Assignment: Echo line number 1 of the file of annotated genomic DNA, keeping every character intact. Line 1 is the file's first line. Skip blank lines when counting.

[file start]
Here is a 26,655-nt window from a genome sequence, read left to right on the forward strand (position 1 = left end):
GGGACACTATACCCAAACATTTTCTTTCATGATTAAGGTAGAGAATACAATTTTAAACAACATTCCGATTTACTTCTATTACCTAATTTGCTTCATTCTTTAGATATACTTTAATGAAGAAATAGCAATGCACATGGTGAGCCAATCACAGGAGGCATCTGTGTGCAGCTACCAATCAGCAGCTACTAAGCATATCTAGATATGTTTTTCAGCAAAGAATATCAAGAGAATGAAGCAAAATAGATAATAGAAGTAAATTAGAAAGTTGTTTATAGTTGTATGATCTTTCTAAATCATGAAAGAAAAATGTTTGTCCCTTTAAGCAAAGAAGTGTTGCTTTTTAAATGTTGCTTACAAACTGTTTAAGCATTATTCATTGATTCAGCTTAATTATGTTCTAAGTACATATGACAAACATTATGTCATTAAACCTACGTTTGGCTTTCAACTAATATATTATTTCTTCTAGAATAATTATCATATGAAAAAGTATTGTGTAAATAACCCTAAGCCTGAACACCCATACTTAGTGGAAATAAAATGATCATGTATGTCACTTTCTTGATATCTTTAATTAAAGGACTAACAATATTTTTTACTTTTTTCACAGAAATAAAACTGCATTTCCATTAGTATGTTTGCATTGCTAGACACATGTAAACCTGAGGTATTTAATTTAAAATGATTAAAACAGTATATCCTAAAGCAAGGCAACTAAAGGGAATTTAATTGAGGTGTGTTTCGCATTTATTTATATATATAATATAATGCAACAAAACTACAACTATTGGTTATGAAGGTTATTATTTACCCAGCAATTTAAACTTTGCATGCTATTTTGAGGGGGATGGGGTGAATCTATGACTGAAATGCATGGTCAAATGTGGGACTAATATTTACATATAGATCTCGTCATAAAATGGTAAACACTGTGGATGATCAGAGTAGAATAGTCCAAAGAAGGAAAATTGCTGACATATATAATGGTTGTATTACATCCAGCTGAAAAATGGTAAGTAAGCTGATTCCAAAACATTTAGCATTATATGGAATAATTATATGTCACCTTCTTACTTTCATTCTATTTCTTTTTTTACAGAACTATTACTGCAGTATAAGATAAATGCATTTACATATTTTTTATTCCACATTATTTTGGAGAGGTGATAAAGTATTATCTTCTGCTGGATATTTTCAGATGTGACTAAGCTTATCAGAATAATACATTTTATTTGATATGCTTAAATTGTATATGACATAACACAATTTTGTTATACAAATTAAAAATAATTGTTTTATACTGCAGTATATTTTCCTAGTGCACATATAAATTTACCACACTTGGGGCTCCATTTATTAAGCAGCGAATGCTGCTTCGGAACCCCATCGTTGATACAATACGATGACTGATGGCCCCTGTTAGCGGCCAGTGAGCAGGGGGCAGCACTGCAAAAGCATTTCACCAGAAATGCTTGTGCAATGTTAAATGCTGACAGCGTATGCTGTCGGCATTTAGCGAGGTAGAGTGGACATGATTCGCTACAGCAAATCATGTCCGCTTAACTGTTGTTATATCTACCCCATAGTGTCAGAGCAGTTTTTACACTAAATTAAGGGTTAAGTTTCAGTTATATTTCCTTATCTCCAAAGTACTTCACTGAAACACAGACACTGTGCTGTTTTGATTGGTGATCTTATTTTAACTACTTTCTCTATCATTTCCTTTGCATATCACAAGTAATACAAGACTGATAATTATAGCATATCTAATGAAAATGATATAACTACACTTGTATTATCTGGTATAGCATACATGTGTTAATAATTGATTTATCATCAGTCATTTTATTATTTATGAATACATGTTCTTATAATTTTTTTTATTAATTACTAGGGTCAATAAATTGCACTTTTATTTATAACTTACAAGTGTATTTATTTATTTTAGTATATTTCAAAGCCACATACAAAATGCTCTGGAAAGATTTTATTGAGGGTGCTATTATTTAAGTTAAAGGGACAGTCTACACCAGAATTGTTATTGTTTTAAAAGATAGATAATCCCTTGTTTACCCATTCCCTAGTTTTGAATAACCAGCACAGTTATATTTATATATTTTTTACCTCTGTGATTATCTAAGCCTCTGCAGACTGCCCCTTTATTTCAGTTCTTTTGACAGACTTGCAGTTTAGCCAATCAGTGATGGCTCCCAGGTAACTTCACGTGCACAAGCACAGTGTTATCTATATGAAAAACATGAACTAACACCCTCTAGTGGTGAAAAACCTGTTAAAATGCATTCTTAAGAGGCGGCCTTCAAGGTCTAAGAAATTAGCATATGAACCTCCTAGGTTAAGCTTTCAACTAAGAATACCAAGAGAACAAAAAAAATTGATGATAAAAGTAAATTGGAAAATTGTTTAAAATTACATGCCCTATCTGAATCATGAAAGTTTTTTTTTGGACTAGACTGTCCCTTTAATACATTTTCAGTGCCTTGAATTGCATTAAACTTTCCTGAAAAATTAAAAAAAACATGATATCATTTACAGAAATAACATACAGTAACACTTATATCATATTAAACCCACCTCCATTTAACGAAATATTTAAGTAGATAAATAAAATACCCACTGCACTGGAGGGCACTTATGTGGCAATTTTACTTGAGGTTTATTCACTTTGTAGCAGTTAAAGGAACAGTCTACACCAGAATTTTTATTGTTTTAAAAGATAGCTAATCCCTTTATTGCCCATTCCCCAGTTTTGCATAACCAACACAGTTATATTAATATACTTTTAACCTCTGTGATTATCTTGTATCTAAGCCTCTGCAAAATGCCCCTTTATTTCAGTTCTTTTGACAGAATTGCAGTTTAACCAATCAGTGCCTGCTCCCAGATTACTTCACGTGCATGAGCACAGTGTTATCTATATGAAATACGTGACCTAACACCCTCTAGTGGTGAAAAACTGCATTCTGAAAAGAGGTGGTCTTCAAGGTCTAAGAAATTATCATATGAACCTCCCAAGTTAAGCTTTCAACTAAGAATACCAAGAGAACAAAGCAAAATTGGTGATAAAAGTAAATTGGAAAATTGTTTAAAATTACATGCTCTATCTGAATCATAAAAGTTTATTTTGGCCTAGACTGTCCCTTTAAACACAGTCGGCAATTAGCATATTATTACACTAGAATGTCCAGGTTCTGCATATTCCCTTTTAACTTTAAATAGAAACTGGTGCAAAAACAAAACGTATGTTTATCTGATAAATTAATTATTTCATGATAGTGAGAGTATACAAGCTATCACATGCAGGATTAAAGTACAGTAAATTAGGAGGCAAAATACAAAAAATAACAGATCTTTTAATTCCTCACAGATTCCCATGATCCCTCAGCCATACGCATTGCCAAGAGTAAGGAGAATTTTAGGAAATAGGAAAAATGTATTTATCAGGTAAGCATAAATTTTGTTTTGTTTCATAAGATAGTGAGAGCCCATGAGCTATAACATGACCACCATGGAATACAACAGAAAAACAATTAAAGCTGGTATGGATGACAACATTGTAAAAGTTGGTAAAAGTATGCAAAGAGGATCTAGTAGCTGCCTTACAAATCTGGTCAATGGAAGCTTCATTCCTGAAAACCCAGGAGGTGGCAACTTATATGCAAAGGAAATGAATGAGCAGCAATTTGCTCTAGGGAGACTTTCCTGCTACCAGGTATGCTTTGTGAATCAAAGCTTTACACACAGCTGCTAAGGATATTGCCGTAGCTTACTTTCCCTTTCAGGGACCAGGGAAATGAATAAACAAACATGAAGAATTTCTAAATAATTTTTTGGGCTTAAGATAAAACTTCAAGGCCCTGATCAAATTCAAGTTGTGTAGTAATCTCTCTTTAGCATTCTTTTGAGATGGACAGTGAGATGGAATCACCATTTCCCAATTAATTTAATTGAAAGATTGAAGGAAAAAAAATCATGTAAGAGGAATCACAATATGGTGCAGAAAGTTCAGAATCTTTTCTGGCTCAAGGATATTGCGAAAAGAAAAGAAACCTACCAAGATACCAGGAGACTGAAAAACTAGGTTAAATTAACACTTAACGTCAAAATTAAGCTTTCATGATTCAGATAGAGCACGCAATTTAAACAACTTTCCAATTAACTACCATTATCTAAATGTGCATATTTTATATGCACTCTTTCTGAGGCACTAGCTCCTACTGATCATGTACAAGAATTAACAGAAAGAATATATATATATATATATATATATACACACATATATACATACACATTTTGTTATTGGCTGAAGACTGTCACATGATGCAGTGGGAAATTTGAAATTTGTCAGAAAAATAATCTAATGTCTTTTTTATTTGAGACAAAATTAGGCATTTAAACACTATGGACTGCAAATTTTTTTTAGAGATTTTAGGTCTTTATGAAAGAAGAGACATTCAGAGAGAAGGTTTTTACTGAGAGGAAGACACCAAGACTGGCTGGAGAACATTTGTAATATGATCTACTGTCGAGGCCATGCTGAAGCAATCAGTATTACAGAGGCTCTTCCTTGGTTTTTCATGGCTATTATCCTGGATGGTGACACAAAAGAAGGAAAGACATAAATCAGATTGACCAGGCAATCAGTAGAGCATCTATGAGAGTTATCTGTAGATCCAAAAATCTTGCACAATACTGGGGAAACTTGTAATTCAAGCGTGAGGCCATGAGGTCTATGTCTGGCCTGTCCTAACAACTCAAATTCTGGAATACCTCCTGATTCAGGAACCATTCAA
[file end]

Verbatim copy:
Here is a 26,655-nt window from a genome sequence, read left to right on the forward strand (position 1 = left end):